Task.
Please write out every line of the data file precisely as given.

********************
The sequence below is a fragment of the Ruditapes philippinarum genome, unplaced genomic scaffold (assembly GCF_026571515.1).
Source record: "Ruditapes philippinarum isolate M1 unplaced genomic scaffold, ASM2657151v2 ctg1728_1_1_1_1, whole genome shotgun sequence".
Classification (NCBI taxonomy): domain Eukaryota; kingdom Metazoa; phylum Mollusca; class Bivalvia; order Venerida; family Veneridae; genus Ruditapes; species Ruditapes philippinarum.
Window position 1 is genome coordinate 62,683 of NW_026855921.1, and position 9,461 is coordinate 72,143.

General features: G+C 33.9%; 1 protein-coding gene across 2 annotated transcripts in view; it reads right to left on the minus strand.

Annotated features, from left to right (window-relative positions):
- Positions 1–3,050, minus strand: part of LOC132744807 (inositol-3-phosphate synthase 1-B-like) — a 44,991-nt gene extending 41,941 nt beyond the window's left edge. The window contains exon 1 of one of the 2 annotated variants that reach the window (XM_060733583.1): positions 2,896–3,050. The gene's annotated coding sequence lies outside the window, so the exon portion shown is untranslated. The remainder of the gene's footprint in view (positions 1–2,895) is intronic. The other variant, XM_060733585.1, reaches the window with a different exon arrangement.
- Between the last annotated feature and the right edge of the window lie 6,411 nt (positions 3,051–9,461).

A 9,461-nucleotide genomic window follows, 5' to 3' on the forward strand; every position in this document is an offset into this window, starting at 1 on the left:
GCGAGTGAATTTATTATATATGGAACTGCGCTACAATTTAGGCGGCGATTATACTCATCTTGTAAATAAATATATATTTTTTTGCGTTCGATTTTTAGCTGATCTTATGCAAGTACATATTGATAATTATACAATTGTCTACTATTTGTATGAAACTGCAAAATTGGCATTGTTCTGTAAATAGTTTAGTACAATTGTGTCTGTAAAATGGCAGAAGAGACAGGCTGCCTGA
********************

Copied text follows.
The sequence below is a fragment of the Ruditapes philippinarum genome, unplaced genomic scaffold (assembly GCF_026571515.1).
Source record: "Ruditapes philippinarum isolate M1 unplaced genomic scaffold, ASM2657151v2 ctg1728_1_1_1_1, whole genome shotgun sequence".
Classification (NCBI taxonomy): domain Eukaryota; kingdom Metazoa; phylum Mollusca; class Bivalvia; order Venerida; family Veneridae; genus Ruditapes; species Ruditapes philippinarum.
Window position 1 is genome coordinate 62,683 of NW_026855921.1, and position 9,461 is coordinate 72,143.

General features: G+C 33.9%; 1 protein-coding gene across 2 annotated transcripts in view; it reads right to left on the minus strand.

Annotated features, from left to right (window-relative positions):
- Positions 1–3,050, minus strand: part of LOC132744807 (inositol-3-phosphate synthase 1-B-like) — a 44,991-nt gene extending 41,941 nt beyond the window's left edge. The window contains exon 1 of one of the 2 annotated variants that reach the window (XM_060733583.1): positions 2,896–3,050. The gene's annotated coding sequence lies outside the window, so the exon portion shown is untranslated. The remainder of the gene's footprint in view (positions 1–2,895) is intronic. The other variant, XM_060733585.1, reaches the window with a different exon arrangement.
- Between the last annotated feature and the right edge of the window lie 6,411 nt (positions 3,051–9,461).

A 9,461-nucleotide genomic window follows, 5' to 3' on the forward strand; every position in this document is an offset into this window, starting at 1 on the left:
GCGAGTGAATTTATTATATATGGAACTGCGCTACAATTTAGGCGGCGATTATACTCATCTTGTAAATAAATATATATTTTTTTGCGTTCGATTTTTAGCTGATCTTATGCAAGTACATATTGATAATTATACAATTGTCTACTATTTGTATGAAACTGCAAAATTGGCATTGTTCTGTAAATAGTTTAGTACAATTGTGTCTGTAAAATGGCAGAAGAGACAGGCTGCCTGA